Our View From Here

Perspectives of Five Women

Caffeine Genetics

I like good coffee. 

(Wow, that sounds pretty obvious, doesn’t it.  Maybe I should just quit while I’m ahead today, with mind-blowing observations like that!  Is your life changed from having read that?  Good, then I’ve done my job.  You’re welcome.)

Beyond that, though, I really really don’t like bad coffee.

(Still cookin’ here.)

In my case, it’s a learned behavior.  I came of age during the Great Coffee Revolution: the birth of Starbucks and the mainstreaming of Gourmet Roasts.  My parents always make coffee at their house; and they always buy the good stuff.  So, when I started to drink it, there was always a really rich, aromatic blend available.  My sister learned to brew coffee when she was five years old.  By the age of seven, she was the go-to coffee maker in our house.  I focused my efforts on drinking it, rather than making it (which, I still feel was a smarter strategic choice).

So, my coffee snobbery has deep roots.  I turn my nose up at Maxwell House and Folgers.  I buy the best beans I can afford from artisanal roasters, I grind them myself and every morning I brew a press-pot.  If coffee isn’t brewed strong enough, I feel cheated.   I prefer dark roasts over light roasts, but they have to be done right.  I have a great deal of disdain for Starbucks, because I think they over-roast their beans to achieve a rich flavor, but everything ends up tasting burned. 

When I travel to tea-drinking societies, I drink tea more often than coffee, but only because the coffee tends to be instant.  If I do drink instant coffee (only out of necessity: heading to the airport, need something to stay awake before leaving the hotel room), I double the dose of powder, hold my nose and wait for the caffeine to kick in before I start making any big decisions….like where to find something decent to drink.

Because coffee-snobbery is a family affair, when I travel, one of the best gifts I bring back is coffee.  My parents babysit for Roxy when I go away, so I bring gifts from my travels.  In Indonesia this Spring, I spent four days looking for good beans, I bought some that were just ok.  When I got back from shopping, my host had bought me two pounds of incredible coffee, so when I got home, I gave away what I bought and kept the good stuff to myself.  (Go ahead, ask me if I regret being selfish:  I don’t.) Last fall, I returned from Colombia with an amazing kilo of Colombian coffee.  Two days later, I left for Norway, a country that consumes good coffee, but doesn’t produce it.  Four days into my stay in Norway, my mom called me on Skype.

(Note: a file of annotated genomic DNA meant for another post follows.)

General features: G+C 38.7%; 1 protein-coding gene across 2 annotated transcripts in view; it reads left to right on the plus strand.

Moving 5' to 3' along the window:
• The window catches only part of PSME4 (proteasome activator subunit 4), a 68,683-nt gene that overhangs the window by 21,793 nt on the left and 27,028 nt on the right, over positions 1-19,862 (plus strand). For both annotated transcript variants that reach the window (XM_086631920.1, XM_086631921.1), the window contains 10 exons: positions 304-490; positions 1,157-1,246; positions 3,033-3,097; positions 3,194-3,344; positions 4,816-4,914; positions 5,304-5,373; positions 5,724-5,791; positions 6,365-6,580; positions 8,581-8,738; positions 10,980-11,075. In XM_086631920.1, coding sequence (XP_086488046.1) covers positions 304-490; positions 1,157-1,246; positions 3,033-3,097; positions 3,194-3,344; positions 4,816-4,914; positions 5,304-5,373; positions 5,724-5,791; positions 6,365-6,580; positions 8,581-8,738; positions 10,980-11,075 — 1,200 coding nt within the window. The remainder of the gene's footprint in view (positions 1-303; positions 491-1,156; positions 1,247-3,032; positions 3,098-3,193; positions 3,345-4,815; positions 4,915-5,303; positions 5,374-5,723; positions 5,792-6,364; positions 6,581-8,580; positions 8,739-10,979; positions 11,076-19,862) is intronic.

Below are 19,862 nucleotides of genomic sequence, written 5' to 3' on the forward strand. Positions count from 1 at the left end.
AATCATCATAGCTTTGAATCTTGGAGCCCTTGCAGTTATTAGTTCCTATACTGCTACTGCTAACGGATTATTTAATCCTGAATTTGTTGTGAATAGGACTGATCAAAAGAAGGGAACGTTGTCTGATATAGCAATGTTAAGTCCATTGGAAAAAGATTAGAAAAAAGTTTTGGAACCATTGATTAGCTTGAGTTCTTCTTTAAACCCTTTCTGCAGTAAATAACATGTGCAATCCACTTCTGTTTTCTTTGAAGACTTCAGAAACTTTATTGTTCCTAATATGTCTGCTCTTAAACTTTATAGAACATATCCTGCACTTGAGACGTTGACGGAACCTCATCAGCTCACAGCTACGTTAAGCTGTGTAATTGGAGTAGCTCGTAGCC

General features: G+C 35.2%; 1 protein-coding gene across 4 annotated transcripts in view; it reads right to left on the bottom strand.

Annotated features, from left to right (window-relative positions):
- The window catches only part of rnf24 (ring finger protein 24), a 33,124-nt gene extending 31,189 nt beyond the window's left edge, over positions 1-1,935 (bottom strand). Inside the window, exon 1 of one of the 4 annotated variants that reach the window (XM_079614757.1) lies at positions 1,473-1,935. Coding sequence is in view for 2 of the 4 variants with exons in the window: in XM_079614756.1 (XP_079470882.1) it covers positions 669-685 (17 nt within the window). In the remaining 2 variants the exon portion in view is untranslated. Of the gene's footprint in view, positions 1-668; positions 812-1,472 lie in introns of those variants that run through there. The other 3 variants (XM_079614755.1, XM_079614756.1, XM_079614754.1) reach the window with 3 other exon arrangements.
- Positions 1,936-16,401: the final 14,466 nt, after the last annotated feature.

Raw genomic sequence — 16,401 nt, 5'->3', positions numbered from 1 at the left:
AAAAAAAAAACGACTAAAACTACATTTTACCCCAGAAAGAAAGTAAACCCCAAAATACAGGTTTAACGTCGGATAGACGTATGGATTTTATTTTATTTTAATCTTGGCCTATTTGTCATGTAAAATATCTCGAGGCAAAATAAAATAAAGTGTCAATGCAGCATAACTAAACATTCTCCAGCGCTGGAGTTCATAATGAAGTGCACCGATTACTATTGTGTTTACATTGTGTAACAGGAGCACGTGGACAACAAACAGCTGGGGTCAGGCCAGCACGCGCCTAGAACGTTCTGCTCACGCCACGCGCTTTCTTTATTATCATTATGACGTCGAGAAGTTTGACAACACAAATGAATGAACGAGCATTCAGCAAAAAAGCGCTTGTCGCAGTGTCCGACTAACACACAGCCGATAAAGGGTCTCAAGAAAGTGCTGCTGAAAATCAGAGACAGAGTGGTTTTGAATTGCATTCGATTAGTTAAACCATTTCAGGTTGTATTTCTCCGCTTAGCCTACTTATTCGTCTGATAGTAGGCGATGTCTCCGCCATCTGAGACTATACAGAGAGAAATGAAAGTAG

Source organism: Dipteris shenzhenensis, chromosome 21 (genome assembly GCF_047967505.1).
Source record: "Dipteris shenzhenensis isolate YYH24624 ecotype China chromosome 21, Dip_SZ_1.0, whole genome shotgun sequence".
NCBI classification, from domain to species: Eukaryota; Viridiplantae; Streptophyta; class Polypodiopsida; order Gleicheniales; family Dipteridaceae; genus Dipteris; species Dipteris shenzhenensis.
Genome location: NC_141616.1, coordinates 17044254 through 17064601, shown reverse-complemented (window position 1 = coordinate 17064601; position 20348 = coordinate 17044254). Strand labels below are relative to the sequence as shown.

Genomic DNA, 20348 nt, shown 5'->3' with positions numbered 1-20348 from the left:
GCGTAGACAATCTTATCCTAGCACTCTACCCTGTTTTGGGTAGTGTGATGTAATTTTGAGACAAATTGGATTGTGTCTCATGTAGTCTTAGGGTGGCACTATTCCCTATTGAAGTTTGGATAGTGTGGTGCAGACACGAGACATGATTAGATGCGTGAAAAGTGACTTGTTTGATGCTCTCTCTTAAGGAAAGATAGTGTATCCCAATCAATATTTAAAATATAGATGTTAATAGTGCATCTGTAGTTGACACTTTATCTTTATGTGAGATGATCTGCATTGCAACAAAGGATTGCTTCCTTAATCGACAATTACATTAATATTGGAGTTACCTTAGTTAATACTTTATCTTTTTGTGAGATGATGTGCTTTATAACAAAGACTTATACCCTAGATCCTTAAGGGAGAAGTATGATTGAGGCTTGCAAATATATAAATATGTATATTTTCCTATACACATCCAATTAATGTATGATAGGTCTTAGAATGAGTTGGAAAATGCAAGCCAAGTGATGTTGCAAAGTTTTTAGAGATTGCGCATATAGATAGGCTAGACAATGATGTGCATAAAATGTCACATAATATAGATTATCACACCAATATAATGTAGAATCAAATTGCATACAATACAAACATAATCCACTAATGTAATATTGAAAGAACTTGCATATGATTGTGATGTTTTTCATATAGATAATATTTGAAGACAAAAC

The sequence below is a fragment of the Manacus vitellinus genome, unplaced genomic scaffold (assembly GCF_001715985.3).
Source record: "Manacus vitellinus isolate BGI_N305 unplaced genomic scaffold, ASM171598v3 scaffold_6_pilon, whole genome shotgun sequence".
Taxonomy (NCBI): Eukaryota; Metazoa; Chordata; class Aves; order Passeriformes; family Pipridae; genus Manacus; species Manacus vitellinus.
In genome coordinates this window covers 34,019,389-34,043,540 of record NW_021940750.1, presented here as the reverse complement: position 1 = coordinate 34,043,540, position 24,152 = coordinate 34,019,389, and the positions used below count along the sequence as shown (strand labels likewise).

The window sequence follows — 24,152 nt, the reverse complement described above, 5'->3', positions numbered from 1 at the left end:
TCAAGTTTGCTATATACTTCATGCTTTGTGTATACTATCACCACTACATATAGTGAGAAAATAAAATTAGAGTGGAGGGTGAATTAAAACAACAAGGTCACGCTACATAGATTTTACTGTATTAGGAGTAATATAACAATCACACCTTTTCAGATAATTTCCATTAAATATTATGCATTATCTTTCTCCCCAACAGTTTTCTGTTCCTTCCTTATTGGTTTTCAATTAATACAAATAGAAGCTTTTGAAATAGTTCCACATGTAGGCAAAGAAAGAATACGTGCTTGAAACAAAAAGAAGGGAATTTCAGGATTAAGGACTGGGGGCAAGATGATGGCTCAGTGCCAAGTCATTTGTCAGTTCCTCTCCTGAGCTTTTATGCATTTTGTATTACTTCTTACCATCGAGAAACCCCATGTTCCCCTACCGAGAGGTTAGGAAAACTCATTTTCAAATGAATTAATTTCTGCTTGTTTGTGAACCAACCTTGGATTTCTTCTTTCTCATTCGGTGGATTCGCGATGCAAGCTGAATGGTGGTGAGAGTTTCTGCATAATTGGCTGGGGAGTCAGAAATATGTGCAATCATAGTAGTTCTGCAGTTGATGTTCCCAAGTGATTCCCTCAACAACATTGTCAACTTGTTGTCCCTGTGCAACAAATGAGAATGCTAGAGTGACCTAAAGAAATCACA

“We drank all that coffee.  When are you bringing back more?”   

Told you….I come by it honestly.

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Nicki’s life….or at least part of it.

So….intro.  Ok.

My name is Nicki and right now I live in Boston.  History tells me this is a temporary situation, as I never end up living in one place for too long, but my current career circumstances seem fairly stable (ish….) so, it seems that Boston is home for the foreseeable future, at least.  Which is fine.  I like it here.  It’s close to where I grew up (sorta) and where my family still lives in New Hampshire, it’s close to where I used to live, in New York.

I’ve spent my life being fairly nomadic. My dad was in the Navy, so we never really settled anywhere until I was in my teens.  Since then, I seem to get itchy feet every few years, and so I move.  Sometimes I move across town, sometimes I move across the country.  Last August I moved about three miles from my old apartment.  Small moves are enough to satisfy my urge to flee, so I’ll stay where I am for now.  This all goes a long way to me saying that my current job is PERFECT for me.

I work at a non-profit organization, like others in this blogging sorority.  My organization does research on the impacts of other NGOs (non-governmental organizations) working in the humanitarian, development and peacebuilding fields.  My job is basically to go around the world and talk to people about what they do, and how they do it.  I get to meet the best people in the world, every place I go.  I’ve been doing this job for just over a year, and I’ve been to Kenya (twice), Norway, Colombia, Sri Lanka, Indonesia, India, Philippines, Cambodia and Thailand.  Not to brag (well, ok. yes, to brag), I have the best job.

Me, in Kenya, petting a Cheetah. Who gets to do that?

So, in a nutshell:  I’m a nomadic, dog-owning, cheetah-petting, NGO worker who lives in Boston.  There is, of course, more to me than that, but this seems like enough for now.


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